6. The below-knee prosthesis of claim 5 wherein the flange and the shuttle lock are integral.
7. The below-knee prosthesis of claim 5 wherein the flange includes a plurality of set screws for fastening the shuttle lock to the socket to prevent rotation of the socket.
8. The below-knee prosthesis of claim 5 wherein the shuttle lock further includes a horizontal channel intersecting the vertical opening for receipt of a clutch mechanism for engaging the pin.
9. The below-knee prosthesis of claim 5 further including a dish positioned in the socket below the suction sleeve for guiding the pin toward the shuttle lock.
This invention relates generally to prosthetic devices, and more particularly, to a shuttle lock positionable on a distal socket having a cup-shaped flange to provide on-axis alignment of a pin from a suspension sleeve to the body of the shuttle lock.
Various types of foot and leg prosthetic devices are well known in the art. Such devices frequently include some form of attachment for coupling the device to the distal end of the limb of the amputee and for extending to the ground to provide body support. Leg prosthesis are generally of two types, being an above knee prosthesis and a below knee prosthesis. One form of below-knee prosthesis is fabricated as an assembly having a flexible roll-on suction suspension sleeve, a socket, a shuttle lock, a lower leg component and a foot. The shuttle lock provides rigid attachment of the suspension sleeve to the socket and lower leg component.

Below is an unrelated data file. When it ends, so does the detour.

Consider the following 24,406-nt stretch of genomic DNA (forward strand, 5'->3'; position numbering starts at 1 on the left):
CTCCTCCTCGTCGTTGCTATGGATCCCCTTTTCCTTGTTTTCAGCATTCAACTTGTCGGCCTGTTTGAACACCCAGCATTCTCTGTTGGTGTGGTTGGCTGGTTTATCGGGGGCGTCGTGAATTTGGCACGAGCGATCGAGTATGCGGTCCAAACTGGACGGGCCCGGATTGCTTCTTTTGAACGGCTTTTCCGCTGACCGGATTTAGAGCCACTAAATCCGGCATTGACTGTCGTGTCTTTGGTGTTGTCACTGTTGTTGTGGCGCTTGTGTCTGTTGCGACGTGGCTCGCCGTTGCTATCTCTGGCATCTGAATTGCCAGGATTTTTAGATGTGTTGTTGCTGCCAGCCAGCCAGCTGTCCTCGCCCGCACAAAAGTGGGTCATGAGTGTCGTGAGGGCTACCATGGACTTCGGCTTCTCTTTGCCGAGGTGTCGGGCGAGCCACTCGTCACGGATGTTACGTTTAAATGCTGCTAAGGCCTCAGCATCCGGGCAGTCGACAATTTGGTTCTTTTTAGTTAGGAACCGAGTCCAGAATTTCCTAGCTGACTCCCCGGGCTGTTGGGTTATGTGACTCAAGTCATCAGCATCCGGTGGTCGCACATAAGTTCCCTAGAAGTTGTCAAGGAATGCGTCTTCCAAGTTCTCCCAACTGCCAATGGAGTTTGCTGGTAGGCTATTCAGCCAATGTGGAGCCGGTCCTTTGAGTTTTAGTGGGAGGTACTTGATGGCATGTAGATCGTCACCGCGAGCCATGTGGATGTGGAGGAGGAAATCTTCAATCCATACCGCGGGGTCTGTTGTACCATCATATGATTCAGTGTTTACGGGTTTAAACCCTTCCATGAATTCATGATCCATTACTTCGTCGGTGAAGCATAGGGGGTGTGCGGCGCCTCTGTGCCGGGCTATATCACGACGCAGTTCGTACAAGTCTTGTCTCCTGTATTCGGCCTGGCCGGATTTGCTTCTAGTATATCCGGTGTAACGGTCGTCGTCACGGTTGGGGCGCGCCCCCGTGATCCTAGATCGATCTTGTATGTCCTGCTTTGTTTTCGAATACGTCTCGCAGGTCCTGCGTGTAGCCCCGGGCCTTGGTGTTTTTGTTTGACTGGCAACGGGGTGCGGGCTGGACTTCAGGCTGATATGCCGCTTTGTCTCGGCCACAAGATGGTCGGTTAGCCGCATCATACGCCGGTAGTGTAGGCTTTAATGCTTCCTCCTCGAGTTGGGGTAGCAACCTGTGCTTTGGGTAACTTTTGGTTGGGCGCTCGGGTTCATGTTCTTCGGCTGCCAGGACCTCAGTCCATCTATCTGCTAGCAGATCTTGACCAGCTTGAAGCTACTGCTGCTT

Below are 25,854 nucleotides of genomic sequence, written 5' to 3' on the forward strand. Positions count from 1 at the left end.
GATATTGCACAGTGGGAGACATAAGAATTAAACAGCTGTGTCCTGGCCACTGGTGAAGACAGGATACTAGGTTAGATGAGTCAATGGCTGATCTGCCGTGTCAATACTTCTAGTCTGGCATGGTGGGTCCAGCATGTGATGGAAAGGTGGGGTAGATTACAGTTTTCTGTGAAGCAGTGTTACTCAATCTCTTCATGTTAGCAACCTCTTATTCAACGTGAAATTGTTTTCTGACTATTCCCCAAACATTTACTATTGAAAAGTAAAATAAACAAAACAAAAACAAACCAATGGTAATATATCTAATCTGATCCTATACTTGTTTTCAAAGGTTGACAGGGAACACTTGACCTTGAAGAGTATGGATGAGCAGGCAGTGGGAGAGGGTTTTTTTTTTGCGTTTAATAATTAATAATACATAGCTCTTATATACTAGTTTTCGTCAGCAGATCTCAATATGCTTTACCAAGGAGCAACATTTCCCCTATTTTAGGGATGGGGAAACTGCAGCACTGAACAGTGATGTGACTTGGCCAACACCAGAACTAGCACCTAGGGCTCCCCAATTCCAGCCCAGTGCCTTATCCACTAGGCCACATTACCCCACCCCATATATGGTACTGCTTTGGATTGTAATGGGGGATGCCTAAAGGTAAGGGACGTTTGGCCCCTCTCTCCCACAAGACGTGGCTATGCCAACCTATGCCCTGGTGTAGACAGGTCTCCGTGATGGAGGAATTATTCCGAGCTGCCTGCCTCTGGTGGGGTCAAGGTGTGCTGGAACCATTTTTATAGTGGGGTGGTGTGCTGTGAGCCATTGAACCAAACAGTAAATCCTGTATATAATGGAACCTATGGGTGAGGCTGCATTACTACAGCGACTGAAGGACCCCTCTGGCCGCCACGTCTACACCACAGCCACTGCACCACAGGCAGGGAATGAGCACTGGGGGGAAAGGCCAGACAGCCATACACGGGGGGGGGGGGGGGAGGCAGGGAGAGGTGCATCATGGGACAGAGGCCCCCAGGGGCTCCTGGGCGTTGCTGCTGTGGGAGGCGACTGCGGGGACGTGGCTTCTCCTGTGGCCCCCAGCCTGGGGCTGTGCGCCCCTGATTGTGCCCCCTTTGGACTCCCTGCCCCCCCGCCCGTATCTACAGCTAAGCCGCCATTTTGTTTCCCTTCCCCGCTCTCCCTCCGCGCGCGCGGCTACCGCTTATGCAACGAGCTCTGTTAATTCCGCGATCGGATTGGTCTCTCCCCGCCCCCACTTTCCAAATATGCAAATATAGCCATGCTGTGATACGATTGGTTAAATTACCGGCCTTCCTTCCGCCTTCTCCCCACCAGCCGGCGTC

Some currently available shuttle lock components utilized in below-knee prosthesis designs consist of a ratchet style or clutch style cylindrical body portion having a hole for receipt of the suspension sleeve pin. The body includes a release button to disengage a gear located within the body from the pin.
A problem with existing types of shuttle lock designs is that the cylindrical body must become intregal and permanently molded to the prosthetic socket during fabrication. If the cylindrical body is improperly positioned during fabrication, the pin may not align easily and consistently with the shuttle lock latching mechanism. The only alternative is either to refabricate the socket, which can be time consuming and generate additional costs, or try to train the patient to overcome the difficulty he faces in donning the prosthesis.